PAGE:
Tuesday, May 21, 2019

Our First 5th Wheel Road Trip (part 2 Ark Encounter)

The goal of our very first solo RV road trip was to get to Ohio for a memorial service, and do some sight seeing while we were in the area.  With that goal in mind, our route to and from was planned so that we would stay overnight in KOA campgrounds that had pull through sites. That way, we could remain hitched to the truck and be hooked up to water, sewer, and electric.  The next morning, we could just unhook from utilities, dump tanks, and head on our way.  For the most part, it was a good plan for our first trip. Eventually, we want to be comfortable enough to just start driving and find places to stay when we are ready to stop for the night. That thought still intimidates me a bit! But, we'll get there... right???

Since my previous post was about the memorial service and spending time with family, this post is intended to record some of the experiences we had while visiting in Kentucky, Ohio, and West Virginia.

Several years ago, I had read an article about an organization that was building a life-sized ark somewhere in Kentucky.  When planning this trip, it was at the top of our must see list.

The ark is located in Williamstown, Kentucky, which is between Cincinnati, Ohio and Louisville, Kentucky  We drove for about 2 1/2 hours from our campsite in Argillite to get to the ark. My cousin, John, had told me you could see it from the road if you knew what you were looking for. Unfortunately, I can't do a lot of "looking" while I drive; and, Ron is almost as blind as a bat so he never saw it either.

Ark Encounter is located right off an interstate so getting to there is really easy. We went on a Monday morning in the early spring so there were no crowds.  The entire facility in simply fascinating; regardless of whether or not you believe in the Bible.  Many, many exhibits have scientific facts to substantiate the events that took place, and prove that what Noah did was NOT impossible by man's standards. I highly encourage anyone who has the opportunity to go, to make the trip.  Nearby, there is a Creation Museum, which Ron and I chose to skip because I didn't know if his knees would handle so much walking.

At the entrance to the ark, there is an attendant that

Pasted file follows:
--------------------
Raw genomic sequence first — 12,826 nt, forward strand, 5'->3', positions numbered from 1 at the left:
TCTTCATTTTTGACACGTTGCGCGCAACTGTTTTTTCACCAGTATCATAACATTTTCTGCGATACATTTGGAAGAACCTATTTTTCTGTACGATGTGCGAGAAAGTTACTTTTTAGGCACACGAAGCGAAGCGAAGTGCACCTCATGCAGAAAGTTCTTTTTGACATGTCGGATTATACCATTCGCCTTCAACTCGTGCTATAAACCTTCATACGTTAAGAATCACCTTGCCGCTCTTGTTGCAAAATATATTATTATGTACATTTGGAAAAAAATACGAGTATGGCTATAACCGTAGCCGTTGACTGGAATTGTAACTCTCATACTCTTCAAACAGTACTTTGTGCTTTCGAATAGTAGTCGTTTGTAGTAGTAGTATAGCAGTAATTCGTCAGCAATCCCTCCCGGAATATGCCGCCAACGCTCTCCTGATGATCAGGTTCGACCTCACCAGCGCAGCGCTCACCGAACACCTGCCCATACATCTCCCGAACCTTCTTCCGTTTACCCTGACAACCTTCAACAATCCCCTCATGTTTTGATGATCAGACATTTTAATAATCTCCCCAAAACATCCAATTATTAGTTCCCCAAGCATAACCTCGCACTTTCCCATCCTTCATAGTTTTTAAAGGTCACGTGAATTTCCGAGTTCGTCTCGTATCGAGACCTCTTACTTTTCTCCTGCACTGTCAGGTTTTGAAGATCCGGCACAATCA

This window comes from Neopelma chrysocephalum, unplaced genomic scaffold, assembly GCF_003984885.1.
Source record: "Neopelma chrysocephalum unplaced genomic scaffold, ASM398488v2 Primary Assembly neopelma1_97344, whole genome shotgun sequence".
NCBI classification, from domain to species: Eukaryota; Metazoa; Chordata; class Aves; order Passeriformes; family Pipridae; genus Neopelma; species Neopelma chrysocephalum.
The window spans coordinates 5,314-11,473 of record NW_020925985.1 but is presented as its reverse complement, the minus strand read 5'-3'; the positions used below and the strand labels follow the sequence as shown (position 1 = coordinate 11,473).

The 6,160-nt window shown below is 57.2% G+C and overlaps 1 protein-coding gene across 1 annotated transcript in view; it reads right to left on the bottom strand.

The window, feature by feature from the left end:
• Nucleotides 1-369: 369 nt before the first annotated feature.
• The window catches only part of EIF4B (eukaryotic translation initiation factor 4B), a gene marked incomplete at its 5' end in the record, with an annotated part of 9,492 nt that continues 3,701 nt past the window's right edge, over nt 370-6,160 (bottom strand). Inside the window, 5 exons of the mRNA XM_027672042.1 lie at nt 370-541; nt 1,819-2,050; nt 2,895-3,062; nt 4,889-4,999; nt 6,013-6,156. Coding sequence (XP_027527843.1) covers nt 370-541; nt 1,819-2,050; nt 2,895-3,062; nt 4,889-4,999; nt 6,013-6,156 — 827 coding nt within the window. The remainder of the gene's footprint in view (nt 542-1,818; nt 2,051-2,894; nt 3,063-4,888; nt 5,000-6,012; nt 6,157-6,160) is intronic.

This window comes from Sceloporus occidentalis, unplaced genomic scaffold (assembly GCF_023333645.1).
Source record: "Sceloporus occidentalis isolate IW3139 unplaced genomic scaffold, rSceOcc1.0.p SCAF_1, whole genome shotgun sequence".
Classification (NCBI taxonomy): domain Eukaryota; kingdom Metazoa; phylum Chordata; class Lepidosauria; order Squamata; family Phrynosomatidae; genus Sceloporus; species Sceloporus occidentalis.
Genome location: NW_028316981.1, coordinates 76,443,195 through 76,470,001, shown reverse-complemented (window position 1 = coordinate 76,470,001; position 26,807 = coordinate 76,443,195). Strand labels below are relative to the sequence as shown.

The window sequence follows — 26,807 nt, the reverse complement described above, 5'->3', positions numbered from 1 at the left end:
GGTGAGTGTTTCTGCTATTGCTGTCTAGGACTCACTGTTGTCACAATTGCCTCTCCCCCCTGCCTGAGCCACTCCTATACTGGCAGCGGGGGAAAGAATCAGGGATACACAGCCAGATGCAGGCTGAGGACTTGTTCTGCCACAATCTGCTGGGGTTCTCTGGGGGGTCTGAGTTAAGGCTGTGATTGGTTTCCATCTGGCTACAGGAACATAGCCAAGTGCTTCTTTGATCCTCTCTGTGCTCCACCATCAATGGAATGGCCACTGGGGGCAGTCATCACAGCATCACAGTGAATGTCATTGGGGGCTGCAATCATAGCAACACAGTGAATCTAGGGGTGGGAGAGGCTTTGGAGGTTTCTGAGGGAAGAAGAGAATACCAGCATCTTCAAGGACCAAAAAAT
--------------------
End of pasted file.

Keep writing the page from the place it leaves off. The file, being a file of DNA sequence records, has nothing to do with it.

will take your picture for you! We haven't mastered

There are several life-sized topiary animals as you enter the

The patina of the wood has started to change due to the weather.
It looks almost silver where the sun hits it.
The interior is still a more natural wood color.

There are no stairs inside the ark. You walk from one
level to another on wide ramps with a slight incline. 
This is one example of the feeding crates.
Small animals would be placed inside the crates. Food and
water were provided through the clay pots and
wooden boxes on the exterior.

Fresh water, oils, and grains were stored in large,
clay pots. There were also cisterns on the top
for collecting rain water.

Many scenes were built throughout the ark
to tell the story from the Bible; and, some
depicted daily life on the ark.

The center of the ark was open to allow light
to travel to each level.  

However, the passage ways were still very dim.
There were electric lights on the walls
built to look like oil lamps.

There is a LOT of reading to do. Most areas had
large diagrams and typed information to read. At first,
I thought it would have been nicer to have small
computer screens and audio to listen to. But,
after being in the ark for a while, listening to the whispered
voices with background music, I realized audio presentations
would have interfered with the reverent atmosphere.

Another shot of the ramps that take you from
one floor to the next.

Another depiction of daily chores that
kept Noah and his family busy each day.

One of the cages that represented where the
animals traveled. One interesting note: the animals
were modeled after fossilized remains that
are believed to have come from the time frame of
the actual flood. Thus, there were many unusual
looking animals that are now extinct.

The builders created separate living areas for each
of Noah's sons' families.

This is a depiction of Noah releasing the dove each
day to see if the waters had receded.
In addition to the displays, there is a theater at the end of each level. The films tell the story of how the developer funded and built the encounter. There are also numerous benches so anyone with mobility issues had plenty of places to rest.

When we left the ark, we discovered that there are several attractions on the grounds. They have a zip line set up on one side. There is also a petting zoo, vendors market, and monument walk. Because we were there during the off season and on a week day, many things weren't open. We did go to the all you can eat, buffet/cafeteria for lunch. The food was absolutely abundant and so good! The price is very reasonable as well. Ron and I ate for less than $30.

There was every salad you could imagine available.
None of it tasted like it was mass produced. It was
all fresh and delicious.

Ron stuck to his meat and potatoes favorites. He
said it was great; but, the man likes Spam so.....

I'm so glad we were able to make it to the Ark Encounter. We would love to take the grands so maybe we will add it to a family road trip itinerary one day.

No comments: